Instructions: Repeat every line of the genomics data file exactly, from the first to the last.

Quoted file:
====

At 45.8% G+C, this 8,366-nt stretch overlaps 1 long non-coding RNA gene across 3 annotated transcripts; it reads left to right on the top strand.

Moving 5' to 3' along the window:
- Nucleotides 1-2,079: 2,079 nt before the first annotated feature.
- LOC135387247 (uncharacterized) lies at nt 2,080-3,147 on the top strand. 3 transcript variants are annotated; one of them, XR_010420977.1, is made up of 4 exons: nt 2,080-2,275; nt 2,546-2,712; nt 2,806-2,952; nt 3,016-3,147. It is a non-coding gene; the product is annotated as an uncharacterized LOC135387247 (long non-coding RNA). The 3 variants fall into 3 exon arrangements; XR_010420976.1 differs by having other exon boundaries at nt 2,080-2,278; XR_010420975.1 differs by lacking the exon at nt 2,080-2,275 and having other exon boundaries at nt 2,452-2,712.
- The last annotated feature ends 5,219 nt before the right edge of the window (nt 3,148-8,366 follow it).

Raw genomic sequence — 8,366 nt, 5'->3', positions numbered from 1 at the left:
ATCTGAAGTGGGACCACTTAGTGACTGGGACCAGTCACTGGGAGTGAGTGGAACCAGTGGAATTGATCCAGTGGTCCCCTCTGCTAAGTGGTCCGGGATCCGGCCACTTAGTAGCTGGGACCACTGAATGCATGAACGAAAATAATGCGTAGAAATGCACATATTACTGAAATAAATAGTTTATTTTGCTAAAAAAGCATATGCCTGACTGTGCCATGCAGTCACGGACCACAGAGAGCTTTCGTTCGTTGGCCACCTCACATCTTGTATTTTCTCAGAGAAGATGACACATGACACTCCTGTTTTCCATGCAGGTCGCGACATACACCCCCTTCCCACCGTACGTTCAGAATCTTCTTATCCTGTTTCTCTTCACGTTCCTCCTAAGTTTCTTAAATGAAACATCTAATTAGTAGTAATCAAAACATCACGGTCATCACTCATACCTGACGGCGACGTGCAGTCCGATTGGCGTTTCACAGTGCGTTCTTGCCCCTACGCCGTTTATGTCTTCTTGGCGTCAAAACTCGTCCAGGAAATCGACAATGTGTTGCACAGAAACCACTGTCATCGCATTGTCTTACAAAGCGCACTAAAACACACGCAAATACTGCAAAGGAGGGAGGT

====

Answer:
At 45.8% G+C, this 8,366-nt stretch overlaps 1 long non-coding RNA gene across 3 annotated transcripts; it reads left to right on the top strand.

Moving 5' to 3' along the window:
- Nucleotides 1-2,079: 2,079 nt before the first annotated feature.
- LOC135387247 (uncharacterized) lies at nt 2,080-3,147 on the top strand. 3 transcript variants are annotated; one of them, XR_010420977.1, is made up of 4 exons: nt 2,080-2,275; nt 2,546-2,712; nt 2,806-2,952; nt 3,016-3,147. It is a non-coding gene; the product is annotated as an uncharacterized LOC135387247 (long non-coding RNA). The 3 variants fall into 3 exon arrangements; XR_010420976.1 differs by having other exon boundaries at nt 2,080-2,278; XR_010420975.1 differs by lacking the exon at nt 2,080-2,275 and having other exon boundaries at nt 2,452-2,712.
- The last annotated feature ends 5,219 nt before the right edge of the window (nt 3,148-8,366 follow it).

Raw genomic sequence — 8,366 nt, 5'->3', positions numbered from 1 at the left:
ATCTGAAGTGGGACCACTTAGTGACTGGGACCAGTCACTGGGAGTGAGTGGAACCAGTGGAATTGATCCAGTGGTCCCCTCTGCTAAGTGGTCCGGGATCCGGCCACTTAGTAGCTGGGACCACTGAATGCATGAACGAAAATAATGCGTAGAAATGCACATATTACTGAAATAAATAGTTTATTTTGCTAAAAAAGCATATGCCTGACTGTGCCATGCAGTCACGGACCACAGAGAGCTTTCGTTCGTTGGCCACCTCACATCTTGTATTTTCTCAGAGAAGATGACACATGACACTCCTGTTTTCCATGCAGGTCGCGACATACACCCCCTTCCCACCGTACGTTCAGAATCTTCTTATCCTGTTTCTCTTCACGTTCCTCCTAAGTTTCTTAAATGAAACATCTAATTAGTAGTAATCAAAACATCACGGTCATCACTCATACCTGACGGCGACGTGCAGTCCGATTGGCGTTTCACAGTGCGTTCTTGCCCCTACGCCGTTTATGTCTTCTTGGCGTCAAAACTCGTCCAGGAAATCGACAATGTGTTGCACAGAAACCACTGTCATCGCATTGTCTTACAAAGCGCACTAAAACACACGCAAATACTGCAAAGGAGGGAGGT